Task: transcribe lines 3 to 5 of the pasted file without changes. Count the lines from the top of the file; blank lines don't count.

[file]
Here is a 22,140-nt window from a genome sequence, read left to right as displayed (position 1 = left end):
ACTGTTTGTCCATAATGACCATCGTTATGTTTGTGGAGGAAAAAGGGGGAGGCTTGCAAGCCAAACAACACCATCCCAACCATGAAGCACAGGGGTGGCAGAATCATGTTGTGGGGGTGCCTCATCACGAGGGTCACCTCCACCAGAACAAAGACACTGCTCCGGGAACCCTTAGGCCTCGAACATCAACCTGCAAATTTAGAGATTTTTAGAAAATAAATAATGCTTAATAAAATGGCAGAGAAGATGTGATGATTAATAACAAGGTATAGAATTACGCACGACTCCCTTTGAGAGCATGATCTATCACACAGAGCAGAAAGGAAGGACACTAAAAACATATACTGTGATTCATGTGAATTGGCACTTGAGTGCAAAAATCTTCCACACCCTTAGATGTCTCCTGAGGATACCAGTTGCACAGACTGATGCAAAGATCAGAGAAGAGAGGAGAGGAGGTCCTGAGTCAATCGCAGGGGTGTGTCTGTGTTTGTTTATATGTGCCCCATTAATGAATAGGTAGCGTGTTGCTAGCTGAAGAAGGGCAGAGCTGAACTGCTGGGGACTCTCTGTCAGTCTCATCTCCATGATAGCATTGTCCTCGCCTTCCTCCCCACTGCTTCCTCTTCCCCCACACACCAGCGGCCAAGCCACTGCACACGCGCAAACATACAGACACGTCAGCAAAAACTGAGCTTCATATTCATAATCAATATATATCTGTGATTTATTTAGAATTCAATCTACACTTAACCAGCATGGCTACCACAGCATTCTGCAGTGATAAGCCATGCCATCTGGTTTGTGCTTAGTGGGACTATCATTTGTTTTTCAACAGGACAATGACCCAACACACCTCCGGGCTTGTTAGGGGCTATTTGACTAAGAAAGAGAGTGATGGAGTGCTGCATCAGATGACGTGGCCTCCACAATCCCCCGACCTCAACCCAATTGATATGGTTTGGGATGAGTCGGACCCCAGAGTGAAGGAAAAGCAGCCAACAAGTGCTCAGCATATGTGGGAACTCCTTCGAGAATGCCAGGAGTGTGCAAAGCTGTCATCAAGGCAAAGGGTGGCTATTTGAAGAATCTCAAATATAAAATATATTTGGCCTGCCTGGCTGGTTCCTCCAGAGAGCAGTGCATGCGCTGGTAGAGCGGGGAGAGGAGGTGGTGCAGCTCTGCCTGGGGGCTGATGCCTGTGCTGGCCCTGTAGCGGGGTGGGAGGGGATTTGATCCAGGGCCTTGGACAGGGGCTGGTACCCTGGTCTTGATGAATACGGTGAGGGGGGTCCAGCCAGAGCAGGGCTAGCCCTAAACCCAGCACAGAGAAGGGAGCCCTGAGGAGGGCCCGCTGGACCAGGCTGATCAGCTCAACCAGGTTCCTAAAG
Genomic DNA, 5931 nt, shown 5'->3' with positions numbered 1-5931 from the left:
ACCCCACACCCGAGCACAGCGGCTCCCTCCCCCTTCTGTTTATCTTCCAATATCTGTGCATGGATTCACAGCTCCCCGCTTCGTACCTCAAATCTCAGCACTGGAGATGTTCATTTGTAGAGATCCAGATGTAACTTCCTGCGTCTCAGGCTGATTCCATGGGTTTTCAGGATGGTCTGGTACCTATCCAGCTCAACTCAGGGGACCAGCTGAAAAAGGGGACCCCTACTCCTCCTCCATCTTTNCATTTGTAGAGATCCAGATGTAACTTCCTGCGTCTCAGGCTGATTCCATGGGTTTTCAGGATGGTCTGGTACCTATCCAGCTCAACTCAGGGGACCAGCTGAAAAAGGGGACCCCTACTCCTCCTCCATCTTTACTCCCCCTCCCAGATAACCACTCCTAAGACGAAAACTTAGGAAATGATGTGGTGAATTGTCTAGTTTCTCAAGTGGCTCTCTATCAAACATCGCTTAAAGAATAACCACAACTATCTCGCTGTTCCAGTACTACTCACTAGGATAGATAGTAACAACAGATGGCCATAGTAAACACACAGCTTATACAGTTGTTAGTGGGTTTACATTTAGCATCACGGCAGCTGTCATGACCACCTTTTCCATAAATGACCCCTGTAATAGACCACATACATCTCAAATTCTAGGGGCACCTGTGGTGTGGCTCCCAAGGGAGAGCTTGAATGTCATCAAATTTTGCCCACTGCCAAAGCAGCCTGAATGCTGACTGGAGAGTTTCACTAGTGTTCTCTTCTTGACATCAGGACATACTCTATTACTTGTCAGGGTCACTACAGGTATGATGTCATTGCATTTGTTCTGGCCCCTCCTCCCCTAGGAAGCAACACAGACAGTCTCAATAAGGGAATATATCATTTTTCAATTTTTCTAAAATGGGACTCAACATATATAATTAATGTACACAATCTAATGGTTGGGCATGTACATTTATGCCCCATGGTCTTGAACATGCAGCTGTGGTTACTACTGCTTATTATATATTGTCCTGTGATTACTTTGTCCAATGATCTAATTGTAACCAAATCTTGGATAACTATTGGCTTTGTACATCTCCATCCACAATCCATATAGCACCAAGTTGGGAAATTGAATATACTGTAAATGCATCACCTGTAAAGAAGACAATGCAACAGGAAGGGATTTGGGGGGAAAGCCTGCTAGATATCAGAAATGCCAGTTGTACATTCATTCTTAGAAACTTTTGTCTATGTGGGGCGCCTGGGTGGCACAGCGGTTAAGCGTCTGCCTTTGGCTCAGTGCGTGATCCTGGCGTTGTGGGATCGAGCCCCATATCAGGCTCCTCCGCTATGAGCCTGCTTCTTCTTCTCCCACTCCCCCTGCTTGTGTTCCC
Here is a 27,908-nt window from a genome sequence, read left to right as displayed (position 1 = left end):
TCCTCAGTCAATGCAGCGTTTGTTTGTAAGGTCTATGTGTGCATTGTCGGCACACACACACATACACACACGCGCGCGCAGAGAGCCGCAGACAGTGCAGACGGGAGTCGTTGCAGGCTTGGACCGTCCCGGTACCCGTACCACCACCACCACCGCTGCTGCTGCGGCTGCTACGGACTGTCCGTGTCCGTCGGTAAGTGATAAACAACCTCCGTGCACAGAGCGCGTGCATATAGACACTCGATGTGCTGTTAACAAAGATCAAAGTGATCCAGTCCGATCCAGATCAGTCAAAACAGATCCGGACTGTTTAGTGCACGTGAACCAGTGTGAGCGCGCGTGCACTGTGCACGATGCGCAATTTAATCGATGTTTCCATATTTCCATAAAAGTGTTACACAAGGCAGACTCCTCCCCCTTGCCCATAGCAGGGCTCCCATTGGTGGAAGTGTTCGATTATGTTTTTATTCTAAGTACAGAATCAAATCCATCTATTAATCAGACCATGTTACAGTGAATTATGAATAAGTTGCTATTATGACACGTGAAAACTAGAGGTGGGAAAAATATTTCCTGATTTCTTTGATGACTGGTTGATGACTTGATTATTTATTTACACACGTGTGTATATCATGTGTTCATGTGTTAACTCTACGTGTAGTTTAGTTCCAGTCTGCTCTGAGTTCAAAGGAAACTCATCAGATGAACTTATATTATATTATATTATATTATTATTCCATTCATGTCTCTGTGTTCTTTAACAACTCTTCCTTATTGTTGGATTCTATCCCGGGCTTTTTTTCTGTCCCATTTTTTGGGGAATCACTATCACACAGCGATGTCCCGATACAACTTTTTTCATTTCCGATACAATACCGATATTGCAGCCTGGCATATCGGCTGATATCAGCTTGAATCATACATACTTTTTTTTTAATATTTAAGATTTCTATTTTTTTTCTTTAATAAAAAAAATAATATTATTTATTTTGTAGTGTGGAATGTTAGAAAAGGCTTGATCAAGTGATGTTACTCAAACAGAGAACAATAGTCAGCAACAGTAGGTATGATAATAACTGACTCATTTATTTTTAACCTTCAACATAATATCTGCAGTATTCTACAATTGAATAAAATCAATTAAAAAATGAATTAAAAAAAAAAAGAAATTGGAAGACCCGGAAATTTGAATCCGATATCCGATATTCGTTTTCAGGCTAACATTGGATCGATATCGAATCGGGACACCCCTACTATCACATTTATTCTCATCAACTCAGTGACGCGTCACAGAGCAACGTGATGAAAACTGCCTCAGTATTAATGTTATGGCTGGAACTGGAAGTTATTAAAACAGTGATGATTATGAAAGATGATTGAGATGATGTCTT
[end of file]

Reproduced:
Genomic DNA, 5931 nt, shown 5'->3' with positions numbered 1-5931 from the left:
ACCCCACACCCGAGCACAGCGGCTCCCTCCCCCTTCTGTTTATCTTCCAATATCTGTGCATGGATTCACAGCTCCCCGCTTCGTACCTCAAATCTCAGCACTGGAGATGTTCATTTGTAGAGATCCAGATGTAACTTCCTGCGTCTCAGGCTGATTCCATGGGTTTTCAGGATGGTCTGGTACCTATCCAGCTCAACTCAGGGGACCAGCTGAAAAAGGGGACCCCTACTCCTCCTCCATCTTTNCATTTGTAGAGATCCAGATGTAACTTCCTGCGTCTCAGGCTGATTCCATGGGTTTTCAGGATGGTCTGGTACCTATCCAGCTCAACTCAGGGGACCAGCTGAAAAAGGGGACCCCTACTCCTCCTCCATCTTTACTCCCCCTCCCAGATAACCACTCCTAAGACGAAAACTTAGGAAATGATGTGGTGAATTGTCTAGTTTCTCAAGTGGCTCTCTATCAAACATCGCTTAAAGAATAACCACAACTATCTCGCTGTTCCAGTACTACTCACTAGGATAGATAGTAACAACAGATGGCCATAGTAAACACACAGCTTATACAGTTGTTAGTGGGTTTACATTTAGCATCACGGCAGCTGTCATGACCACCTTTTCCATAAATGACCCCTGTAATAGACCACATACATCTCAAATTCTAGGGGCACCTGTGGTGTGGCTCCCAAGGGAGAGCTTGAATGTCATCAAATTTTGCCCACTGCCAAAGCAGCCTGAATGCTGACTGGAGAGTTTCACTAGTGTTCTCTTCTTGACATCAGGACATACTCTATTACTTGTCAGGGTCACTACAGGTATGATGTCATTGCATTTGTTCTGGCCCCTCCTCCCCTAGGAAGCAACACAGACAGTCTCAATAAGGGAATATATCATTTTTCAATTTTTCTAAAATGGGACTCAACATATATAATTAATGTACACAATCTAATGGTTGGGCATGTACATTTATGCCCCATGGTCTTGAACATGCAGCTGTGGTTACTACTGCTTATTATATATTGTCCTGTGATTACTTTGTCCAATGATCTAATTGTAACCAAATCTTGGATAACTATTGGCTTTGTACATCTCCATCCACAATCCATATAGCACCAAGTTGGGAAATTGAATATACTGTAAATGCATCACCTGTAAAGAAGACAATGCAACAGGAAGGGATTTGGGGGGAAAGCCTGCTAGATATCAGAAATGCCAGTTGTACATTCATTCTTAGAAACTTTTGTCTATGTGGGGCGCCTGGGTGGCACAGCGGTTAAGCGTCTGCCTTTGGCTCAGTGCGTGATCCTGGCGTTGTGGGATCGAGCCCCATATCAGGCTCCTCCGCTATGAGCCTGCTTCTTCTTCTCCCACTCCCCCTGCTTGTGTTCCC
Here is a 27,908-nt window from a genome sequence, read left to right as displayed (position 1 = left end):